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“When he was younger, St. Martin of Tours dedicated himself to military service. When he heard the call of Christ, he realized that his call was to fight a spiritual battle. His armor and weapons were vitrue and a life guided by the Spirit of God. Do I consider my spiritual life to be a type of battle against the forces of evil?”

— Rev. Jude Winkler

“A clean heart is a free heart. A free heart can love Christ with an undivided love in chastity, convinced that nothing and nobody will separate it from his love. Purity, chastity, and virginity created a special beauty in Mary that attracted God’s attention. He showed his great love for the world by giving Jesus to her.”

–from the book Thirsting for God: Daily Meditations

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“The blessed lady, Mother of our Savior, may well be called a morning, since before her there was none without sin. After her, the most clear sun Christ Jesus showed his light to the world.”

— St. John Fisher

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“I call upon you, my God, my mercy, who made me, and did not forget me, although I forgot you. I call you into my soul, which you prepare to accept you by the longing that you breathe into it. Do not desert me now when I call upon you, for before I called upon you, you went ahead and helped me, and repeatedly you urged me on by many different words, so that from afar I would hear you, and be converted, and call upon you as you called to me.”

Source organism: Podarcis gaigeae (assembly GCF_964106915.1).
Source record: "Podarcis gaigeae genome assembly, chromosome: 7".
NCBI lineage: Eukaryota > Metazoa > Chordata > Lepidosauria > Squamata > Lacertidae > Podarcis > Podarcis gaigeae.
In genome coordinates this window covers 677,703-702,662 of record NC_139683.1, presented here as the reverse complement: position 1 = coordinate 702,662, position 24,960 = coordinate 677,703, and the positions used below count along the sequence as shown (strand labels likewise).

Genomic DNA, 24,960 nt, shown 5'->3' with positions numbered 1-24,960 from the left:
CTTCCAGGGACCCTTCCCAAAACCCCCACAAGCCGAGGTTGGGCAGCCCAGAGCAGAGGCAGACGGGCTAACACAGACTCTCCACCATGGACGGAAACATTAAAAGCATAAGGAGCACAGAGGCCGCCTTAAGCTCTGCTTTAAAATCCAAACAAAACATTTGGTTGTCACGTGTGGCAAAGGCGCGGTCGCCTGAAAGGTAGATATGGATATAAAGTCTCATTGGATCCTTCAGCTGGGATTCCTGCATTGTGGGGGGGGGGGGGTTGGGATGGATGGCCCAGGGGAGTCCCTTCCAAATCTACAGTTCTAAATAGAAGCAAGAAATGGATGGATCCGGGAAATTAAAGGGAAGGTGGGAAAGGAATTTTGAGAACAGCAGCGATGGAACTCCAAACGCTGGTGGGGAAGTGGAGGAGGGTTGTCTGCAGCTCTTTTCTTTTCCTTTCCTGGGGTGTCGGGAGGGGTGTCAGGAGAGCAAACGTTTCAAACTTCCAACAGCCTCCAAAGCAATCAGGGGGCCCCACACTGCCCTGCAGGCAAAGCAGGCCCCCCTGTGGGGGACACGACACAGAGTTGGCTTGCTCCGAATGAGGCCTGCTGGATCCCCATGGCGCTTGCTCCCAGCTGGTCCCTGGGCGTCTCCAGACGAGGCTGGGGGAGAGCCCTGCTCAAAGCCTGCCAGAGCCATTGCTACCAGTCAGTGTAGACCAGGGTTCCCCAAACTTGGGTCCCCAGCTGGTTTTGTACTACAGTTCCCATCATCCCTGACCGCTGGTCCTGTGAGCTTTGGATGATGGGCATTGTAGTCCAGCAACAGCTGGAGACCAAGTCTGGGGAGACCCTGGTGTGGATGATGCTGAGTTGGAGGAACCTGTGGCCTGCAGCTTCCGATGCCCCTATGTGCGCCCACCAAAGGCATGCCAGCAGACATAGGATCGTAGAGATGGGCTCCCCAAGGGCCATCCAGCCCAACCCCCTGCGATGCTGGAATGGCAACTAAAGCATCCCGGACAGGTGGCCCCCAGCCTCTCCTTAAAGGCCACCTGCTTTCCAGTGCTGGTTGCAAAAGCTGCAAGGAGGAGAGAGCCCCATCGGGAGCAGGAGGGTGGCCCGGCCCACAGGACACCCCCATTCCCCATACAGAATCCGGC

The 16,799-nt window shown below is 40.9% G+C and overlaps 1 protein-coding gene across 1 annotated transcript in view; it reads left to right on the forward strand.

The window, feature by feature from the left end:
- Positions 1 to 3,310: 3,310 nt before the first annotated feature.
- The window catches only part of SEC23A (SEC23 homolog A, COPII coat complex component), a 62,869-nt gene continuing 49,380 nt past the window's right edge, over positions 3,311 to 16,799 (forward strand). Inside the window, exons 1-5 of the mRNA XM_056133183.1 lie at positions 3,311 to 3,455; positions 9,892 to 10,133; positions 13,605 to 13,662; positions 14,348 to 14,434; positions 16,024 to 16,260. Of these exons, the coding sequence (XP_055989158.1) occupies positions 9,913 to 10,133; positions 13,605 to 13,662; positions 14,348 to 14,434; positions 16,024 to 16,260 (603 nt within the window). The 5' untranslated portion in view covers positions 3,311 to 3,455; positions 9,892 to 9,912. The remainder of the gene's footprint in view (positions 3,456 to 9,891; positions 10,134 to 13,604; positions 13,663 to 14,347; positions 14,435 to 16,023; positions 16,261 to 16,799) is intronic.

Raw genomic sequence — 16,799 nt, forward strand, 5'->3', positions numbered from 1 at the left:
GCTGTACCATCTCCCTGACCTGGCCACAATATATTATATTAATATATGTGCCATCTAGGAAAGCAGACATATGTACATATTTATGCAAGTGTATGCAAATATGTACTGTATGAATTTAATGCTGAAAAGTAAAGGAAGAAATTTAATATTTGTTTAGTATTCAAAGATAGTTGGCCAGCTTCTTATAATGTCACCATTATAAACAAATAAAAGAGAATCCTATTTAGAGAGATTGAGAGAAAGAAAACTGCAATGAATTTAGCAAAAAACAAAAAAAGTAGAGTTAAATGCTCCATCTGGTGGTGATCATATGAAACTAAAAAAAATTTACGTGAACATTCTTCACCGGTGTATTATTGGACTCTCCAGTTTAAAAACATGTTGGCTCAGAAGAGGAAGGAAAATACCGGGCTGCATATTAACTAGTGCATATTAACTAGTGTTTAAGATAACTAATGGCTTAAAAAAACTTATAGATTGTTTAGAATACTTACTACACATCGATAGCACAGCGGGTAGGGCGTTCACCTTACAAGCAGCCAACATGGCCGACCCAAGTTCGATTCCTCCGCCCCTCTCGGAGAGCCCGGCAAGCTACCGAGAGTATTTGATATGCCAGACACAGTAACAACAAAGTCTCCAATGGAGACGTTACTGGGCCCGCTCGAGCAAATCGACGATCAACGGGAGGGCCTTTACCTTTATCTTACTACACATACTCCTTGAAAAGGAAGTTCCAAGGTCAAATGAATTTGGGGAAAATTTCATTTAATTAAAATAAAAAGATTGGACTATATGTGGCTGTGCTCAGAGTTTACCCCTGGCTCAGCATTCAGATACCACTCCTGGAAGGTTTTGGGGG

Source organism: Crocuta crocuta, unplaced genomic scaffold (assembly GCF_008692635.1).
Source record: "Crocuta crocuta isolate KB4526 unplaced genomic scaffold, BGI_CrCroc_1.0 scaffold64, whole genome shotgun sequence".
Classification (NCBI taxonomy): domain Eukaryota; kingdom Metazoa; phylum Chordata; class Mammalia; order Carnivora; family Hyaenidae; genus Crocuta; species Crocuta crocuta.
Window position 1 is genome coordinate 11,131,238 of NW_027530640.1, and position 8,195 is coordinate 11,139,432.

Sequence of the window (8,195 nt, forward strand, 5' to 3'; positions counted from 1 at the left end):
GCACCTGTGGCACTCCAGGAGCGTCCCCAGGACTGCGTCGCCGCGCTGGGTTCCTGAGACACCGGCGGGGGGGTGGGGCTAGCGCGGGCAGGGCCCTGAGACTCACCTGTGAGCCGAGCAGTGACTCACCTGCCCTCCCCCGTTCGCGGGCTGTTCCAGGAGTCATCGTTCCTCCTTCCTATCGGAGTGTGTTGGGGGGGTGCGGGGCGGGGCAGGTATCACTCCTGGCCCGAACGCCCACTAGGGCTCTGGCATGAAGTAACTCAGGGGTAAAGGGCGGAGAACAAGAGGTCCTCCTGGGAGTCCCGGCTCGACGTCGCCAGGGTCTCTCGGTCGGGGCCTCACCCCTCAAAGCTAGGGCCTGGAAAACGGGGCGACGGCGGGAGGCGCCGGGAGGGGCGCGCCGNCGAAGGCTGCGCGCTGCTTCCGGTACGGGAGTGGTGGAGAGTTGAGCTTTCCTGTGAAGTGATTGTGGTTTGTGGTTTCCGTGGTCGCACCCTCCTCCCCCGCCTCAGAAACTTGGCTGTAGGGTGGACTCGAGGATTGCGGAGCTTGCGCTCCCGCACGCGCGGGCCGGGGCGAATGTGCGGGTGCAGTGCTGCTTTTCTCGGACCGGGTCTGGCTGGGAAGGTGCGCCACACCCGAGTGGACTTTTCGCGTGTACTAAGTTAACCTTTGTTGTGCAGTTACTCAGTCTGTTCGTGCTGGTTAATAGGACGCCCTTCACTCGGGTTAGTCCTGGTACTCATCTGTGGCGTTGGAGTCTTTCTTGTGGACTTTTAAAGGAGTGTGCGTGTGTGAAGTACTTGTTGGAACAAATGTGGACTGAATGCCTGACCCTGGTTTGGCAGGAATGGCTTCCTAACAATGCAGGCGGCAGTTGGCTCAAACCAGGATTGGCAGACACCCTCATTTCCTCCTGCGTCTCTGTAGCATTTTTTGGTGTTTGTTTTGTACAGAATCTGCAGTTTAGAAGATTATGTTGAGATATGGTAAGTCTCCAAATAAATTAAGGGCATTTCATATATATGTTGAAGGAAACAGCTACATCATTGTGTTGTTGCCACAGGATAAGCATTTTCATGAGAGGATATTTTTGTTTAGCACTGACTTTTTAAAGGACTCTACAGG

— St. Augustine

“By embracing our human condition—in everything but sin—Jesus revealed the new dignity and the surpassing worth of our human condition and the need in love to care for the human person. He tied and linked himself to us forever—to each one of us—by taking on our human flesh. He ennobled the human condition and raised it to the level of his divinity.”

–from the book Meeting God in the Upper Room: Three Moments to Change Your Life

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Helping a person in need is good in itself. But the degree of goodness is hugely affected by the attitude with which it is done. If you show resentment because you are helping the person out of a reluctant sense of duty, then the person may receive your help but may feel awkward and embarrassed. This is because he will feel beholden to you. If, on the other hand, you help the person in a spirit of joy, then the help will be received joyfully. The person will feel neither demeaned nor humiliated by your help, but rather will feel glad to have caused you pleasure by receiving your help. And joy is the appropriate attitude with which to help others because acts of generosity are a source of blessing to the giver as well as the receiver.”